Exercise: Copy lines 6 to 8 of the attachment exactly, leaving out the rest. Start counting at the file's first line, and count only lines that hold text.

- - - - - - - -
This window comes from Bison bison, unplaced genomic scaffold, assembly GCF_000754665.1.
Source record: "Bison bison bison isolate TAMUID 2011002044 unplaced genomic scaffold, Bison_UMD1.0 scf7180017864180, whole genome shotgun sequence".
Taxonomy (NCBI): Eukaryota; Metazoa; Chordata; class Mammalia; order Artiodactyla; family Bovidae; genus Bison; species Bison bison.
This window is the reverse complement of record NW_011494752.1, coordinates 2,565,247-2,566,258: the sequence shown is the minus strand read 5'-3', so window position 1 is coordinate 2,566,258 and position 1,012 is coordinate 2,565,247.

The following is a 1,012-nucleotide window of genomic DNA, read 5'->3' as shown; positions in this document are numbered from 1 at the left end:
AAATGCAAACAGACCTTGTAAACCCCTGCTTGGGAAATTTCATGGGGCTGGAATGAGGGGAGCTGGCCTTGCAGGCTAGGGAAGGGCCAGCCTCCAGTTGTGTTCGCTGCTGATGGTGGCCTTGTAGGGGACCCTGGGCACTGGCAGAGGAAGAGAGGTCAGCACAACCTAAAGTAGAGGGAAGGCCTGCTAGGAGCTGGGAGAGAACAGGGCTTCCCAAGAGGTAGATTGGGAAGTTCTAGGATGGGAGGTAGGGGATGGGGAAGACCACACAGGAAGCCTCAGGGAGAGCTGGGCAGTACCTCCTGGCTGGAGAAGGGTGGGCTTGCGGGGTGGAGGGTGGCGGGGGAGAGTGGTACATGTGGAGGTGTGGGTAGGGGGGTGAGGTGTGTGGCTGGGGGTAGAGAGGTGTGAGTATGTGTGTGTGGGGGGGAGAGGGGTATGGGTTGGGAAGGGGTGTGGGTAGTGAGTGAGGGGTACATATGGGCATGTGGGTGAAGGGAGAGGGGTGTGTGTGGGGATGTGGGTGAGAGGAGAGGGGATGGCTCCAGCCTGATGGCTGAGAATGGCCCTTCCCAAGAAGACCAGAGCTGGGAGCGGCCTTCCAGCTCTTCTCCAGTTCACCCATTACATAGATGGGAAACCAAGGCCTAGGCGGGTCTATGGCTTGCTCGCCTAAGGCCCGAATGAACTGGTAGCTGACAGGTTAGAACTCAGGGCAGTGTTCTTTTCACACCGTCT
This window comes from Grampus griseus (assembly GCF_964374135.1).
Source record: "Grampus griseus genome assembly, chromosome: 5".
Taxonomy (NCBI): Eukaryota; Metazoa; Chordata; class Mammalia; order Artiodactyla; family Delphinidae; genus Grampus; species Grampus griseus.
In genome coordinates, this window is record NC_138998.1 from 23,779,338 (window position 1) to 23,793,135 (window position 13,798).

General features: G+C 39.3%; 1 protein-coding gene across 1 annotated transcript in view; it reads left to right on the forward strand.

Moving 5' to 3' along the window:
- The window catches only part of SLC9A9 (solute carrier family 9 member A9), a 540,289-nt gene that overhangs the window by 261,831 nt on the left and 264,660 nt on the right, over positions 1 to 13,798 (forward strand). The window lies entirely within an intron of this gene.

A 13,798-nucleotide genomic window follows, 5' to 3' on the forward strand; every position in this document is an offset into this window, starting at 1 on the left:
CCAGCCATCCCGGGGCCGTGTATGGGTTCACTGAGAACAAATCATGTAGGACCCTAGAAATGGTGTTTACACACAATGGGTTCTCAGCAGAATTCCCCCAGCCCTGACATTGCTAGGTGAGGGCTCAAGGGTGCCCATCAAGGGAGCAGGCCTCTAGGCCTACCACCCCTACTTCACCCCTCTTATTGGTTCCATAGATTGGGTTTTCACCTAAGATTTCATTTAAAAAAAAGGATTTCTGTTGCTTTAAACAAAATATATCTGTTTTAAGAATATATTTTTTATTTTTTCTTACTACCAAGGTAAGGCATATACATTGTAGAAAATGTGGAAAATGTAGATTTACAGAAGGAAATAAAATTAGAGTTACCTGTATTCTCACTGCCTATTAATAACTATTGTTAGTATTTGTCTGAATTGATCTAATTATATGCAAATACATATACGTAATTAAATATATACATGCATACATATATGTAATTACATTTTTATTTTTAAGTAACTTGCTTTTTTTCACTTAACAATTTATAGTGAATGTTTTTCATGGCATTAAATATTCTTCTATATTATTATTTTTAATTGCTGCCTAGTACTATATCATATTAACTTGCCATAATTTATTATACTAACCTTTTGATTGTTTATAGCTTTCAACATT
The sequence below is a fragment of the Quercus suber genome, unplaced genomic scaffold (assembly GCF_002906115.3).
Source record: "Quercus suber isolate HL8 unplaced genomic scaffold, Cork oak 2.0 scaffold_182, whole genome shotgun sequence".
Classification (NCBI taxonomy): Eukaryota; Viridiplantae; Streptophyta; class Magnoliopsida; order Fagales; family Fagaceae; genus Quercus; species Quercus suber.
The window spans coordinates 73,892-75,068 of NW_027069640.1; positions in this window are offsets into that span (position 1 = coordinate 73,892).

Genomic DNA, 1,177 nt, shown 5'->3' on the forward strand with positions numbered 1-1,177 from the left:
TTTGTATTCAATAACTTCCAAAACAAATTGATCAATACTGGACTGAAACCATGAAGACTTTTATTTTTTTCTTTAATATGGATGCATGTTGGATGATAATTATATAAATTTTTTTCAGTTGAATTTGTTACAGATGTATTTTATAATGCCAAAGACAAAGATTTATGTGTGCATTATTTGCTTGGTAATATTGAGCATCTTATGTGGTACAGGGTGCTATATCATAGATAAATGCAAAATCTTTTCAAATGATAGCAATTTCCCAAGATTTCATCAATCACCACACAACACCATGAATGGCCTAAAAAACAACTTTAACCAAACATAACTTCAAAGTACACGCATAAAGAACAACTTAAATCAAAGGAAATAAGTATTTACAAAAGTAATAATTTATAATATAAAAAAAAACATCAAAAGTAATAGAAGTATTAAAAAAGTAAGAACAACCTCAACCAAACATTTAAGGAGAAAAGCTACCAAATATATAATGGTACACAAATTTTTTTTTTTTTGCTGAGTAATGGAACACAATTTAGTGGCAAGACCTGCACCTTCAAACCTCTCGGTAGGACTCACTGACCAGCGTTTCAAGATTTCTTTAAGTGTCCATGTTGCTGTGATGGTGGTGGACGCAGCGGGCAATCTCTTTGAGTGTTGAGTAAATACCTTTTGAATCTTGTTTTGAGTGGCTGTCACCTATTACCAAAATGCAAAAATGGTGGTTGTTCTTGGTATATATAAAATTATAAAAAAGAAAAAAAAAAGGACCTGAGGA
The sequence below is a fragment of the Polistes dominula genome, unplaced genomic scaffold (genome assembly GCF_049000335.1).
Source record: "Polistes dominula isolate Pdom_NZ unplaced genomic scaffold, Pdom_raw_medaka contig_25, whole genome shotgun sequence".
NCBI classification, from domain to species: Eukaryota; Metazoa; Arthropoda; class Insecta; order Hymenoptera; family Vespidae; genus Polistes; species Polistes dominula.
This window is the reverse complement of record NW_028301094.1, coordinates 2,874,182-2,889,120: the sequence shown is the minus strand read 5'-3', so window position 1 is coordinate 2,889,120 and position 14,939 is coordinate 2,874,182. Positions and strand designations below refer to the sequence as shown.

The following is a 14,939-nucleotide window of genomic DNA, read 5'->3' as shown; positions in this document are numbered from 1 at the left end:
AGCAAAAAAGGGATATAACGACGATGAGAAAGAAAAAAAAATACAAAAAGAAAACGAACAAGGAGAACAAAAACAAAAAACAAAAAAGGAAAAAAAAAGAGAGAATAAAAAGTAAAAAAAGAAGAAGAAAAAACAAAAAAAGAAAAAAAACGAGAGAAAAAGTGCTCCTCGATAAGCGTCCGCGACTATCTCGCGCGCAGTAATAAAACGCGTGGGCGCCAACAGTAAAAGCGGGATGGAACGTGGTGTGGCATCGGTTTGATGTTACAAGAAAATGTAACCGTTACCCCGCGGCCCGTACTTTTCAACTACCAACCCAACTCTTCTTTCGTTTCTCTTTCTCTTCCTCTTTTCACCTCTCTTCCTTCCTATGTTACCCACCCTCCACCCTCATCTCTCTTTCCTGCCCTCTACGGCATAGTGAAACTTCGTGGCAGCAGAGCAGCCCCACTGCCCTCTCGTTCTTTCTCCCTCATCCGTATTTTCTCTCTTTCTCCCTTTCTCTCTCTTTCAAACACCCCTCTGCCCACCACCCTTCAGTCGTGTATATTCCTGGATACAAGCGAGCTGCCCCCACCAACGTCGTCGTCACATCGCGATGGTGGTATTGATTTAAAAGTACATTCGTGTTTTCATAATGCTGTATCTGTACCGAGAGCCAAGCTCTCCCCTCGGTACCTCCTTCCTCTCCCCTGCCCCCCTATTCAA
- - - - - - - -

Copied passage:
AAATGCAAACAGACCTTGTAAACCCCTGCTTGGGAAATTTCATGGGGCTGGAATGAGGGGAGCTGGCCTTGCAGGCTAGGGAAGGGCCAGCCTCCAGTTGTGTTCGCTGCTGATGGTGGCCTTGTAGGGGACCCTGGGCACTGGCAGAGGAAGAGAGGTCAGCACAACCTAAAGTAGAGGGAAGGCCTGCTAGGAGCTGGGAGAGAACAGGGCTTCCCAAGAGGTAGATTGGGAAGTTCTAGGATGGGAGGTAGGGGATGGGGAAGACCACACAGGAAGCCTCAGGGAGAGCTGGGCAGTACCTCCTGGCTGGAGAAGGGTGGGCTTGCGGGGTGGAGGGTGGCGGGGGAGAGTGGTACATGTGGAGGTGTGGGTAGGGGGGTGAGGTGTGTGGCTGGGGGTAGAGAGGTGTGAGTATGTGTGTGTGGGGGGGAGAGGGGTATGGGTTGGGAAGGGGTGTGGGTAGTGAGTGAGGGGTACATATGGGCATGTGGGTGAAGGGAGAGGGGTGTGTGTGGGGATGTGGGTGAGAGGAGAGGGGATGGCTCCAGCCTGATGGCTGAGAATGGCCCTTCCCAAGAAGACCAGAGCTGGGAGCGGCCTTCCAGCTCTTCTCCAGTTCACCCATTACATAGATGGGAAACCAAGGCCTAGGCGGGTCTATGGCTTGCTCGCCTAAGGCCCGAATGAACTGGTAGCTGACAGGTTAGAACTCAGGGCAGTGTTCTTTTCACACCGTCT
This window comes from Grampus griseus (assembly GCF_964374135.1).
Source record: "Grampus griseus genome assembly, chromosome: 5".